Lean and obese people have very different weight loss responses regarding body composition. The initial ratios of lean body mass to fat mass can alter how a person responds to a diet. As a diet continues, lean mass and fat mass decrease, resulting in a decline in metabolism. A lean individual starting a diet has less body fat.

RAPID WEIGHT LOSS: LOSE MORE FAT.. BUT ALSO MUSCLE KEY POINTS:

  • Rapid weight loss causes more fat loss, but greater muscle mass loss.
  • People with more body fat can use a greater caloric deficit, whereas lean individuals will need a lower caloric deficit to minimize muscle loss.
  • Gradual weight loss is better for preserving lean muscle loss.

Introduction

One of the biggest issues when figuring out the appropriate caloric deficit for online caloric expenditure equations is calculations don’t account for lean mass and body fat. They use the generic height, weight, and type of activity you do throughout the day, but starting body fat is a key factor determining a caloric deficit. Some better diet calculations account for lean mass and percent body fat to be into the metabolic equation when starting a diet.
Lean and obese people have very different weight loss responses regarding body composition. The initial ratios of lean body mass to fat mass can alter how a person responds to a diet. As a diet continues, lean mass and fat mass decrease, resulting in a decline in metabolism. A lean individual starting a diet has less body fat.

rapid weight loss
An obese person can have a much larger caloric deficit and lose less mass due to excess body fat. Thus, a lean person may lose more lean muscle mass than an obese person on the same diet.

Body fat serves to buffer the severity of protein breakdown that occurs in a calorie restriction. There is an inverse relationship between body fat and protein breakdown (i.e., the more body fat, the less protein breakdown).(1) Kevin Hall recently developed a modification of the Forbes equation. The proportion of weight loss accounted for by lean body loss was affected by the magnitude of the weight loss and the initial fat content. (2)

YOU CAN USE A GREATER CALORIC DEFICIT WITH MORE BODYFAT

An obese person can have a much larger caloric deficit and lose less mass due to excess body fat. Thus, a lean person may lose more lean muscle mass than an obese person on the same diet. Women who have more body fat than men of similar body weight lose weight more slowly for an energy deficit. (3)  Thus, the higher the initial body fat, the greater the energy deficit required to produce optimal weight loss. In a study of bodybuilders dieting for a show, those who had the lowest body fat and lost the greatest amount of weight also lost the most lean muscle mass. (4)  The losses in lean muscle mass were suggested to be caused by the decreased insulin and IGF-1 levels. No significant changes in testosterone or cortisol occurred during the diet.

SLOW AND STEADY IS BETTER THAN RAPID WEIGHT LOSS 

Many dieters often desire a rapid loss of weight. It’s rewarding to see a drop in scale weight, which can be positive feedback that the diet is working, despite the psychologically rewarding benefits of seeing rapid weight loss. Some rapid weight loss studies, but not all, have found suboptimal decreases in lean mass compared to gradual weight loss. (5,6)  A recent review found that slow weight loss is better for long-term body composition. The review article found the following benefits for a slower weight loss compared to faster weight loss:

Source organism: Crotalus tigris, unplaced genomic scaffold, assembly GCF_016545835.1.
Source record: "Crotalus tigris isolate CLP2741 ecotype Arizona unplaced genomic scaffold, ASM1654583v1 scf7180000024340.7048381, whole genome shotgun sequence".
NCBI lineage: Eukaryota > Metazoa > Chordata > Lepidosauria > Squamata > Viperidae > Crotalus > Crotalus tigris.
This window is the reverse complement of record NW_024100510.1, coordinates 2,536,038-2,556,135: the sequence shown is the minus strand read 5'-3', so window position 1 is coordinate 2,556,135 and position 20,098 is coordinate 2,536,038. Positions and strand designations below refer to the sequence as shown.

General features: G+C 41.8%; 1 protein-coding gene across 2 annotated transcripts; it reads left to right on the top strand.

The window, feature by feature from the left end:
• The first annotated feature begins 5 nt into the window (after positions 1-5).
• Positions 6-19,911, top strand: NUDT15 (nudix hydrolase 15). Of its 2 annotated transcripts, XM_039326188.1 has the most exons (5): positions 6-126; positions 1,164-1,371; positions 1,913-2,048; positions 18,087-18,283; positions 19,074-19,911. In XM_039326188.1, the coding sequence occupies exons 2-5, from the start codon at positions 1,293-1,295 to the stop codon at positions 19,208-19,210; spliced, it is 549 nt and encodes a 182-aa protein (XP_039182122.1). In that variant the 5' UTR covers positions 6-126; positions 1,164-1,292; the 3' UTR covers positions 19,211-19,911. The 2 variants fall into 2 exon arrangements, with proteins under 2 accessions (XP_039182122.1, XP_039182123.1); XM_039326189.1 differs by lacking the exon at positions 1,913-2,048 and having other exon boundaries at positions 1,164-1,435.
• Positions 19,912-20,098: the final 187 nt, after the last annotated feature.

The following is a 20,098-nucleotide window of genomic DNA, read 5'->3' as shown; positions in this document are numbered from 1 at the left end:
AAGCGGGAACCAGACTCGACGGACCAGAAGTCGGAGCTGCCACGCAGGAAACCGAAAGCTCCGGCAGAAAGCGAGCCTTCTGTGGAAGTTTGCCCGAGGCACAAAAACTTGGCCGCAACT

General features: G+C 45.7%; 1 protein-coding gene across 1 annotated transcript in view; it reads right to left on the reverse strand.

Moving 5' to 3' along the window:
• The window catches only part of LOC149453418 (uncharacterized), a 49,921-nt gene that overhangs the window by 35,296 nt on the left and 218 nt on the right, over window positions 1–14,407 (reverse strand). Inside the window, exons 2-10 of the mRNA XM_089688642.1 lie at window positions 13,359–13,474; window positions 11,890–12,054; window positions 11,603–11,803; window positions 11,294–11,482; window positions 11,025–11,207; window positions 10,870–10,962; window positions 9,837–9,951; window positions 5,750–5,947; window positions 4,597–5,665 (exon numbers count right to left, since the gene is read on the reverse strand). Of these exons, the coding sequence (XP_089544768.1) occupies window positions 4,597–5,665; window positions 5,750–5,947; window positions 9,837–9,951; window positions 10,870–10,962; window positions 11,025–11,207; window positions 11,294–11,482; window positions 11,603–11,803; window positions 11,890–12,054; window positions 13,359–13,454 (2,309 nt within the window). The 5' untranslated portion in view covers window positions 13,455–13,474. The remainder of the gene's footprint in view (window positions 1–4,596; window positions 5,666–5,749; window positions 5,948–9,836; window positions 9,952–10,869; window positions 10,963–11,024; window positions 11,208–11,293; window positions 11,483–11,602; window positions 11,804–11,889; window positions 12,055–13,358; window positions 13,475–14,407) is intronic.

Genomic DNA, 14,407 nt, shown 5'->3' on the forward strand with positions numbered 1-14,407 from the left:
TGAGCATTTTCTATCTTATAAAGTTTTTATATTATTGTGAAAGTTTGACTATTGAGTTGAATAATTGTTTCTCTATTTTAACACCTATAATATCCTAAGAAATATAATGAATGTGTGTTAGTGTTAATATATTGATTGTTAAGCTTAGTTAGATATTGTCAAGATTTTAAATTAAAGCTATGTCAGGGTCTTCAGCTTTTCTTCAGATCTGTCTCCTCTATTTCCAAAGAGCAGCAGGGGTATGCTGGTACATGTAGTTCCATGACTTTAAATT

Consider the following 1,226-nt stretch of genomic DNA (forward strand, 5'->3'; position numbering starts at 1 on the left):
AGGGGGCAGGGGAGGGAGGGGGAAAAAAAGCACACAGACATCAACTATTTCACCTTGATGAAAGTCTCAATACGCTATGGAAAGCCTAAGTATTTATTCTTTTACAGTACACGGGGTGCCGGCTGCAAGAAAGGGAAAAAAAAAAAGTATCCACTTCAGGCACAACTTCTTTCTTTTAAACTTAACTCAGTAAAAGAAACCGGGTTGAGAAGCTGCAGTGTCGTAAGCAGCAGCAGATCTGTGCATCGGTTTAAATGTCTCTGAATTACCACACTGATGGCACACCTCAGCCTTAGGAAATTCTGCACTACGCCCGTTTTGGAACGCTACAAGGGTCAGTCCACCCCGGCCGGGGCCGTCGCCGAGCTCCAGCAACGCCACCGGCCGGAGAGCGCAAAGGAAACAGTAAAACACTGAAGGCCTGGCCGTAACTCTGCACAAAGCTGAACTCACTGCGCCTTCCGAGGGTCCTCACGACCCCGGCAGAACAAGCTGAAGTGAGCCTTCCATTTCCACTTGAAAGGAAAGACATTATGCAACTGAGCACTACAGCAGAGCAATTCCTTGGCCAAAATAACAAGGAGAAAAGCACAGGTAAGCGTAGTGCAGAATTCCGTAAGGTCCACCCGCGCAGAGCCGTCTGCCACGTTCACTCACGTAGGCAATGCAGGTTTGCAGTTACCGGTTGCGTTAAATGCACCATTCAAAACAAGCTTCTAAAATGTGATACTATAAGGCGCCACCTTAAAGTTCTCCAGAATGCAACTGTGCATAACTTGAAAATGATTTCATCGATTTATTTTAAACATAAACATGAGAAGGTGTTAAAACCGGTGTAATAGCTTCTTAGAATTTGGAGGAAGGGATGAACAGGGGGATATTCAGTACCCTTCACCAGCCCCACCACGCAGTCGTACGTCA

1.     Gradual weight loss was associated with greater body fat loss and % body fat loss.

2.    Gradual weight loss was associated with greater preservation of RMR.

3.    Rapid weight loss resulted in a 2.2 pound greater lean mass loss than gradual weight loss.

RAPID WEIGHT LOSS: LOSE MORE FAT.. BUT ALSO MUSCLE KEY POINTS:

·      People with more body fat can use a greater caloric deficit, whereas lean individuals will need a lower caloric deficit to minimize muscle loss.

·      Gradual weight loss is better for preserving lean muscle loss.

REFERENCES:

1.     ‘Effect of Starvation and Very Low Calorie Diets on Protein-Energy Interrelationships in Lean and Obese Subjects’ <https://archive.unu.edu/unupress/food2/UID07E/UID07E11.HTM> [accessed 26 January 2022].

2.     Kevin D. Hall, ‘Body Fat and Fat-Free Mass Inter-Relationships: Forbes’s Theory Revisited’, The British Journal of Nutrition, 97.6 (2007), 1059–63 <https://doi.org/10.1017/S0007114507691946>.

3.     Kevin D. Hall, ‘What Is the Required Energy Deficit per Unit Weight Loss?’, International Journal of Obesity (2005), 32.3 (2008), 573–76 <https://doi.org/10.1038/sj.ijo.0803720>.

4.     Jarek Mäestu and others, ‘Anabolic and Catabolic Hormones and Energy Balance of the Male Bodybuilders during the Preparation for the Competition’, Journal of Strength and Conditioning Research, 24.4 (2010), 1074–81 <https://doi.org/10.1519/JSC.0b013e3181cb6fd3>.

5.     Damoon Ashtary-Larky and others, ‘Rapid Weight Loss vs. Slow Weight Loss: Which Is More Effective on Body Composition and Metabolic Risk Factors?’, International Journal of Endocrinology and Metabolism, 15.3 (2017), e13249 <https://doi.org/10.5812/ijem.13249>.

6.     Roel G. Vink and others, ‘The Effect of Rate of Weight Loss on Long-Term Weight Regain in Adults with Overweight and Obesity’, Obesity (Silver Spring, Md.), 24.2 (2016), 321–27 <https://doi.org/10.1002/oby.21346>.

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